Statistics, Probability, and Inference

Long ago I wrote very briefly about ‘Words of Estimative Probability’, an useful tool of the intelligence field (and others!) to codify otherwise potentially ambiguous and weaselly expressions of chance, like “probably” and “most likely” and “highly improbable”. It’s worth noting that codifying WEPs doesn’t tie them down to specific percentages; there’s still usually a good degree of “weasel room” inherent in the system. (“Probable” == “more than a fifty percent chance.” Um, yeah, helpful, huh?)

I got to talking about this stuff with some people I know, and the question came up as to why, if you’re going to bother to codify what WEPs mean in terms of percentages, you don’t just skip the WEPs and use percentages?

I’m not sure there are any good answers to that. But I think there are some interesting aspects of the issue that deserve discussion. So…

The “real answer”, by the way, is probably simply that using lots of percentages in written works is annoying and user-unfriendly. No real magic or mystery, I know. Sorry.

(A possible extension of this is that it’s not uncommon in the intelligence community to see statements like “The authors have moderately high confidence that the scheduled elections are likely to take place”, which looks like good, conscientious analysis at first glance, and probably is. If you replaced the qualifiers with percentages, though – “The authors are 60% sure that the scheduled elections have a 60-70% chance of taking place” – things can get very confusing, because not everyone will interpret a 60% confidence in a 60-70% chance the same way, and the whole point is to be understood clearly and without ambiguity. Does your head hurt, yet?)

A more complicated answer – and one just as real, for a given value of “real” – is that humans probably don’t treat all percentages equally. What I mean by this is that we (or at least I) tend to infer certain things about some numbers that may not be intended – or, indeed, intuitive.

“Even odds” means things could go any of a number of possible ways, pretty much by definition, and none is more likely than another. Will a new domestic Islamist insurgency rise in Sri Lanka from the ashes of the LTTE? Will surviving extremists from the war era come under the influence of foreign militants? If I tell you there are even odds of these things happening (which may or may not be true; these and all other examples in this post are things I’ve pulled out of my posterior orifice), you should hopefully infer and understand that the situation in question is hard to predict, potetially volatile, and with no really obvious long-term indicators.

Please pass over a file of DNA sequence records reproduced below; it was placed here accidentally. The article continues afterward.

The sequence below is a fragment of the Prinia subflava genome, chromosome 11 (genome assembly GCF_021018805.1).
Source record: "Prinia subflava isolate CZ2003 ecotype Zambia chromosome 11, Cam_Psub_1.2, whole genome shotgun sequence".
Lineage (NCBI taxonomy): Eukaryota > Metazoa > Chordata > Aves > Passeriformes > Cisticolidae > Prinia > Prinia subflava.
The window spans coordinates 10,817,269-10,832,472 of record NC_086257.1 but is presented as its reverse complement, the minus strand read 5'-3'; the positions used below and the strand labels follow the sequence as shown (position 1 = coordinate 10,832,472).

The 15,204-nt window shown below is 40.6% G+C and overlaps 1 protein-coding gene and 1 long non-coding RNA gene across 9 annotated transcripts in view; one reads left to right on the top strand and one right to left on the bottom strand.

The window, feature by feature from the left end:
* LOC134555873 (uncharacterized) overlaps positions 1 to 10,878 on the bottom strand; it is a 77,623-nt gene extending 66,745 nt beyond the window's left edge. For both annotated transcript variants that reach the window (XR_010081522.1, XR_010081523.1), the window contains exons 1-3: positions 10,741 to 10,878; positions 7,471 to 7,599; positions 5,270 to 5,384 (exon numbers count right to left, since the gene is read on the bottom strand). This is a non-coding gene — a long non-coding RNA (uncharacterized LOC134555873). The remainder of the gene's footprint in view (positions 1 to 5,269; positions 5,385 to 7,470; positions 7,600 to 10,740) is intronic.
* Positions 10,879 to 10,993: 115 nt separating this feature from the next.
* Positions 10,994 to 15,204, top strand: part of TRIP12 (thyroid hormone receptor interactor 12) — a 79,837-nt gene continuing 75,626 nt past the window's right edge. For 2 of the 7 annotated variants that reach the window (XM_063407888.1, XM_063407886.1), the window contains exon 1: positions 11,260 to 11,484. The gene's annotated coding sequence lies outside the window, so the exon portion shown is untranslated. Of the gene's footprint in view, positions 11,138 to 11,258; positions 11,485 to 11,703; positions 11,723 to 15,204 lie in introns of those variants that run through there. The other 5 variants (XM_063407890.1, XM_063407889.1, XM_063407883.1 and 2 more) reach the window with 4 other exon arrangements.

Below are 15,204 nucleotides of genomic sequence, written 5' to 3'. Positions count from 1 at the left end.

On the other hand, what do you infer if I explicitly say there’s a 50% chance of these things happening? I sound indecisive, don’t I? And that indecisiveness hurts my credibility, right?

That’s how I and a lot of people I know tend to look at it, even if we don’t consciously realize we’re doing it.

A 100% chance = absolute confidence, a guarantee. But a 99% – or even 95% – chance kind of looks like someone is saying something they think you want to hear, but that they don’t really believe is true. (“There’s a 99% chance she’ll agree to go out with you, of course!” probably really means “Look, I like, respect, or work for you, and am telling you what you obviously, desperately want to hear, but that remaining 1% is my way of saving face when she laughs at your proposal, you fat slob.”) 50% = indecisiveness; 51% = uncertainty. Nobody likes a perceived weasel. Don’t ask me why.

A 70% chance sounds pretty good. A 75% chance sounds vaguely suspicious, for some reason. A 66% chance sounds even more suspicious. Non-round numbers, like a 73% chance, inspire a probably unwarranted degree of confidence. Adding decimal points – a 73.651% chance – suggests that science was involved somewhere; the interpretation of this varies from person to person.

Moderately low percent probability – 25-40% – instills distrust in everyone I know. (“Things with a thirty percent chance of occurrence seem to happen about three times in five,” one friend said.) I blame meteorologists for this. Actually, I blame meteorologists for a lot of public distrust of statistics; never before in the annals of human history have so few been so wrong about so many things so often with such precision. When it’s the middle of a drought and it doesn’t rain for a fortnight, but the forecast every day has a ten percent chance of rain, even relatively thick people start to notice that the numbers aren’t adding up as expected.

Call it a triumph of emotion over reason, I guess.

It’s now noon. Well, eleven fifty-eight, to be pedantic. Assuming the clock’s right. Either way, I infer that my lunch break is now over, so that’s it for today…

Published in: Geekiness, General | on July 28th, 2010| Comments Off on Statistics, Probability, and Inference

Both comments and pings are currently closed.

Comments are closed.